With experience in the broadcasting industry, he has been producer-director for a Washington, D.C., television station, taught broadcasting and communications courses as a full-time faculty member of George Washington University, and was vice president for a privately held television company in Washington, D.C.

Mr. Ashley-Farrand earned a BA from Ripon College and an MA from Marquette University. He is married to Margalo Ashley-Farrand, an attorney with law offices in Pasadena, California.

The following interview was conducted at Kripalu Center for Yoga and Health in Lenox, Massachusetts, where Mr. Ashley-Farrand was teaching a three-day workshop entitled “The Adventures of Rama and Sita: The Mantras of the Ramayana” from May 13th to15th [2005].
Don Campbell: How did humankind come to be blessed with mantra?
Thomas Ashley-Farrand: According to both The Shiva Sutras and The Lakshmi Tantra, when the universe was first constructed, it was constructed of the 50 vibrations that we know today as the Sanskrit alphabet. And when humans were brought into being, we were created as a “step-down transformer” to receive the highest vibrations for the evolutions of the Earth. So, we were constructed to receive all the highest vibrations and that’s why you find in the Hindu scriptures that even the gods (small “g”) want to be born here. Because the evolutionary potential we have for containing all this is unlimited. We can go right to the top, to the highest.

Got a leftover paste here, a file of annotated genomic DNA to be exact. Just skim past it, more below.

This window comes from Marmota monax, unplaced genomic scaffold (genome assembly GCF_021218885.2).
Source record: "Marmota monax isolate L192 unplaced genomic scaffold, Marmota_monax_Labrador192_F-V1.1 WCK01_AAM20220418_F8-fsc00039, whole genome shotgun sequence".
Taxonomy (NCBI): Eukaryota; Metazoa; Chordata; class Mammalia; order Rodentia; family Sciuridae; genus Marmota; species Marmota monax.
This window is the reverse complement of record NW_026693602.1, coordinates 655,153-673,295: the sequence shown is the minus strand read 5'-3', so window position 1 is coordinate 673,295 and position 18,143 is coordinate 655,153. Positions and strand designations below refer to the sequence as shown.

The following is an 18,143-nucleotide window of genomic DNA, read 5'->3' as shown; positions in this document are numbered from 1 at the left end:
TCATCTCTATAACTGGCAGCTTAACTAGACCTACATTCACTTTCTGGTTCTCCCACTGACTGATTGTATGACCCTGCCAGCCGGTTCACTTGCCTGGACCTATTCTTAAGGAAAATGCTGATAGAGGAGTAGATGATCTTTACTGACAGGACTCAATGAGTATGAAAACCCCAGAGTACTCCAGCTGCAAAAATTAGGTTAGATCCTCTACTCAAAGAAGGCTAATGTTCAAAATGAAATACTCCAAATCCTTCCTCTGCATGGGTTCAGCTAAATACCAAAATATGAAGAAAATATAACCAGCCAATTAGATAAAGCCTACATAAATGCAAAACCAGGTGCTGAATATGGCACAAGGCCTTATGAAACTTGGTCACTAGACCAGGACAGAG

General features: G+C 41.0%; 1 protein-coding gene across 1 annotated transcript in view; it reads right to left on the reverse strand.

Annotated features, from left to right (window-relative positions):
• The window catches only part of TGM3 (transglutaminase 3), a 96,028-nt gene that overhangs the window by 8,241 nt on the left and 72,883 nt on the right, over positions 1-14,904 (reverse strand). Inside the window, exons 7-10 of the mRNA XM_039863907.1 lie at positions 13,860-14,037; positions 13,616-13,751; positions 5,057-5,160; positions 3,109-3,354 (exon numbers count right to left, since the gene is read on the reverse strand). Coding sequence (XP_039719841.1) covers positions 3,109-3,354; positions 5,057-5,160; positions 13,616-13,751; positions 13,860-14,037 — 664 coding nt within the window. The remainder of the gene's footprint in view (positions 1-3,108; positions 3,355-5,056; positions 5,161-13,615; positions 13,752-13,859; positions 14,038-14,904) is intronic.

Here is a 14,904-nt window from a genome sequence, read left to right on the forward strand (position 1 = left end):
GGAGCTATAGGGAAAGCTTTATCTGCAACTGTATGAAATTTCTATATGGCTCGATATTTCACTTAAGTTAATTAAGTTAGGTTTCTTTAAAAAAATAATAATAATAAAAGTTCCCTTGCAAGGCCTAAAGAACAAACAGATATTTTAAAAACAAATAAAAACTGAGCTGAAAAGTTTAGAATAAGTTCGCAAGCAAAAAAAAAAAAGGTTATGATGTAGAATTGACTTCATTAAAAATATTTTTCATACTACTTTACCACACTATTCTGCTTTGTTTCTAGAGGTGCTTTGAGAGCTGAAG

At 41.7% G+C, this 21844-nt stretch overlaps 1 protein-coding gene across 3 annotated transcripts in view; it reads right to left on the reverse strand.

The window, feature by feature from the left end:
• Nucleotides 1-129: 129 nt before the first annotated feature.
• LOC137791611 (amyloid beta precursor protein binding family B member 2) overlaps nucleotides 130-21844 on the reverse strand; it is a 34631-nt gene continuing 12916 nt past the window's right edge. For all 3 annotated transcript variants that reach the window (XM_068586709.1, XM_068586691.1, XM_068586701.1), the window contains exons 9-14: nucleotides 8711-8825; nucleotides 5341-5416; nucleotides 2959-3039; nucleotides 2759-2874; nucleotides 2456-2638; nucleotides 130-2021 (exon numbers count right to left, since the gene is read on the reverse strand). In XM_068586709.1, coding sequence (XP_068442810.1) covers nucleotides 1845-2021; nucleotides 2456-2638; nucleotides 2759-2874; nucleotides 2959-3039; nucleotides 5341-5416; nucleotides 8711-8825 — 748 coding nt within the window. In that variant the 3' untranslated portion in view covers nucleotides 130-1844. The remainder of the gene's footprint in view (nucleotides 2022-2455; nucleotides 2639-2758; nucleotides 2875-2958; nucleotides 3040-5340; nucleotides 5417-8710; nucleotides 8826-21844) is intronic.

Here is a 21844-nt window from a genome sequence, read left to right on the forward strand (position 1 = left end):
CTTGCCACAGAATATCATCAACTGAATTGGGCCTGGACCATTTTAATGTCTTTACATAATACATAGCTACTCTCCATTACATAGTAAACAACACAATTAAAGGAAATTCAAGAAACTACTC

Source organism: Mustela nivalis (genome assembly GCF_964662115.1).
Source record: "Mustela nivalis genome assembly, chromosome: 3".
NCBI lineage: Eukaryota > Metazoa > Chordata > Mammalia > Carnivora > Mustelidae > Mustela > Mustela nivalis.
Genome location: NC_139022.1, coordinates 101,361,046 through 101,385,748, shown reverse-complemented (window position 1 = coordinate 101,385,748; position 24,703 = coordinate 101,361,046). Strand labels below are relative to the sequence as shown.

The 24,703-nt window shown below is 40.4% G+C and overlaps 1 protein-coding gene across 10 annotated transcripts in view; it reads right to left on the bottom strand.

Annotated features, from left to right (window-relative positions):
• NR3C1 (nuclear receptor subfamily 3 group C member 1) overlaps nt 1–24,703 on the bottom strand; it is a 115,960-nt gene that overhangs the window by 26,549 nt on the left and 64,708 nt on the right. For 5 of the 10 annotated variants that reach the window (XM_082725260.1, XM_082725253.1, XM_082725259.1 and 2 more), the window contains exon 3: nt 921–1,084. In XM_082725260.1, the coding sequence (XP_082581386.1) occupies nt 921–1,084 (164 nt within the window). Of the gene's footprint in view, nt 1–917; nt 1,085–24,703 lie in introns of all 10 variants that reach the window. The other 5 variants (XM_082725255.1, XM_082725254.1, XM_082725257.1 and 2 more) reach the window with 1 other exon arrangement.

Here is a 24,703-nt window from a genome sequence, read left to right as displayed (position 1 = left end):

While some of the celestial spheres are glorious and the beings there live hundreds of thousands of years, some are not immortal and their evolution is fixed. Ours is not. So, they take embodiment here so they can evolve very quickly, and even pass some of their previous positions. It’s a big story, but we were given the opportunity to become all that for which we were the vehicle, essentially.
The early sages and others—who were not from here—realized that certain vibrations could affect the evolution of the organism at the subtle level. To be in a body, to be here, you have to have an ego. The Self, we know, is immortal—there’s never a time it wasn’t, never a time it will not be: it’s divine and immortal, but the ego mind/personality is not—it comes and goes, comes and goes.
The early sages realized that, with these spiritual formulas, the ego itself could begin its evolutionary journey and that with which we identify could also become immortal, if it chose to do the work. Hence, mantra and Sanskrit formulas.
According to the Purusha-Suktam (Hymn to Purusha) in the Rig-Veda, there was a fire ceremony done shortly after the dawn of time by the great sages who were created. And out of it emerged the Vedas and the Gayatri Mantra. It says, “And they tied Him to the altar, that One who was before the creation. They tied Him there with the cord of mantra for the realization of themselves and future generations.” They invoked Him and tied Him there.
DC: Narayana?
TAF: They don’t call Him Narayana in the Purusha-Suktam, they just say “Him” and “He who was before.” In the Narayana-Suktam (Hymn to Narayana) he identifies himself as Narayana.